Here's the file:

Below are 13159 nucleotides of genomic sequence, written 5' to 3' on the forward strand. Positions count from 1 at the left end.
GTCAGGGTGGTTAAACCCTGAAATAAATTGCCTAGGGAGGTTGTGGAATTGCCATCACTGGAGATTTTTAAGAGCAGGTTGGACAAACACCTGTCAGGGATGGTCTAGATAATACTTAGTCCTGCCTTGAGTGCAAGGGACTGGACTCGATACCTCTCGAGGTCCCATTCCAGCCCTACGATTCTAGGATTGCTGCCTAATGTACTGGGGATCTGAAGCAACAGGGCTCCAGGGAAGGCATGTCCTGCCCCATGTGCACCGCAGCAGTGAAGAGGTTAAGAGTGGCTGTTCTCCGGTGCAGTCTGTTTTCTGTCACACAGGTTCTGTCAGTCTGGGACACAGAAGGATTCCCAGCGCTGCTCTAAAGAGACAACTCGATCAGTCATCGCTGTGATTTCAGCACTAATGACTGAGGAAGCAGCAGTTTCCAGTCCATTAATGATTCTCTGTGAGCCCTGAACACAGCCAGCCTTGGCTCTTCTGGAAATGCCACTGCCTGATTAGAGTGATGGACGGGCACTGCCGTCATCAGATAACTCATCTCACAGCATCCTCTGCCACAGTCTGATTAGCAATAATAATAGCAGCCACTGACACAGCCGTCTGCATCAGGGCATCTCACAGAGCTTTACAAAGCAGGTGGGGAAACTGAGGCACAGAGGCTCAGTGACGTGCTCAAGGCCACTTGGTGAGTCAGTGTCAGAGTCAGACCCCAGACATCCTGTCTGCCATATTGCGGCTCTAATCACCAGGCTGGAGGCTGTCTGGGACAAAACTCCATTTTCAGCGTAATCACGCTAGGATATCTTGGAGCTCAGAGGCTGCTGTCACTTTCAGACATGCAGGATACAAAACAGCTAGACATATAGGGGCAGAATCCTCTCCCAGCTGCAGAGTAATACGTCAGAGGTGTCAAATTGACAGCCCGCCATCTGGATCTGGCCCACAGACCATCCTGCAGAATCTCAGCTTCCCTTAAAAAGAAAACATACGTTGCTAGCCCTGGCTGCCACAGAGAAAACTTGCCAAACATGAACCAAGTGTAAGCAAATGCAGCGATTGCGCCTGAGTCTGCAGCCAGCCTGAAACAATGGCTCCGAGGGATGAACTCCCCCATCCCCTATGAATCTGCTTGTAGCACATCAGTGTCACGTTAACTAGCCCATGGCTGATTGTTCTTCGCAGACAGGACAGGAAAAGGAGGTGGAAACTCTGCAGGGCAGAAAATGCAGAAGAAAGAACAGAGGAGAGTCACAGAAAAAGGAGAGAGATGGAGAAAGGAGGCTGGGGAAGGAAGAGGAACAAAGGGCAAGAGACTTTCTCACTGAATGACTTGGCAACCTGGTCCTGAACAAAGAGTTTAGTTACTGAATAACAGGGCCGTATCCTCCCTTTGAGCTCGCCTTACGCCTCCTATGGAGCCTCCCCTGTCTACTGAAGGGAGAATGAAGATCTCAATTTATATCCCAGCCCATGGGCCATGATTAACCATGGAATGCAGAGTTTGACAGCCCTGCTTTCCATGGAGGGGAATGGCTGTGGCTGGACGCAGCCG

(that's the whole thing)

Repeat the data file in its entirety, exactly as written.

Below are 13159 nucleotides of genomic sequence, written 5' to 3' on the forward strand. Positions count from 1 at the left end.
GTCAGGGTGGTTAAACCCTGAAATAAATTGCCTAGGGAGGTTGTGGAATTGCCATCACTGGAGATTTTTAAGAGCAGGTTGGACAAACACCTGTCAGGGATGGTCTAGATAATACTTAGTCCTGCCTTGAGTGCAAGGGACTGGACTCGATACCTCTCGAGGTCCCATTCCAGCCCTACGATTCTAGGATTGCTGCCTAATGTACTGGGGATCTGAAGCAACAGGGCTCCAGGGAAGGCATGTCCTGCCCCATGTGCACCGCAGCAGTGAAGAGGTTAAGAGTGGCTGTTCTCCGGTGCAGTCTGTTTTCTGTCACACAGGTTCTGTCAGTCTGGGACACAGAAGGATTCCCAGCGCTGCTCTAAAGAGACAACTCGATCAGTCATCGCTGTGATTTCAGCACTAATGACTGAGGAAGCAGCAGTTTCCAGTCCATTAATGATTCTCTGTGAGCCCTGAACACAGCCAGCCTTGGCTCTTCTGGAAATGCCACTGCCTGATTAGAGTGATGGACGGGCACTGCCGTCATCAGATAACTCATCTCACAGCATCCTCTGCCACAGTCTGATTAGCAATAATAATAGCAGCCACTGACACAGCCGTCTGCATCAGGGCATCTCACAGAGCTTTACAAAGCAGGTGGGGAAACTGAGGCACAGAGGCTCAGTGACGTGCTCAAGGCCACTTGGTGAGTCAGTGTCAGAGTCAGACCCCAGACATCCTGTCTGCCATATTGCGGCTCTAATCACCAGGCTGGAGGCTGTCTGGGACAAAACTCCATTTTCAGCGTAATCACGCTAGGATATCTTGGAGCTCAGAGGCTGCTGTCACTTTCAGACATGCAGGATACAAAACAGCTAGACATATAGGGGCAGAATCCTCTCCCAGCTGCAGAGTAATACGTCAGAGGTGTCAAATTGACAGCCCGCCATCTGGATCTGGCCCACAGACCATCCTGCAGAATCTCAGCTTCCCTTAAAAAGAAAACATACGTTGCTAGCCCTGGCTGCCACAGAGAAAACTTGCCAAACATGAACCAAGTGTAAGCAAATGCAGCGATTGCGCCTGAGTCTGCAGCCAGCCTGAAACAATGGCTCCGAGGGATGAACTCCCCCATCCCCTATGAATCTGCTTGTAGCACATCAGTGTCACGTTAACTAGCCCATGGCTGATTGTTCTTCGCAGACAGGACAGGAAAAGGAGGTGGAAACTCTGCAGGGCAGAAAATGCAGAAGAAAGAACAGAGGAGAGTCACAGAAAAAGGAGAGAGATGGAGAAAGGAGGCTGGGGAAGGAAGAGGAACAAAGGGCAAGAGACTTTCTCACTGAATGACTTGGCAACCTGGTCCTGAACAAAGAGTTTAGTTACTGAATAACAGGGCCGTATCCTCCCTTTGAGCTCGCCTTACGCCTCCTATGGAGCCTCCCCTGTCTACTGAAGGGAGAATGAAGATCTCAATTTATATCCCAGCCCATGGGCCATGATTAACCATGGAATGCAGAGTTTGACAGCCCTGCTTTCCATGGAGGGGAATGGCTGTGGCTGGACGCAGCCG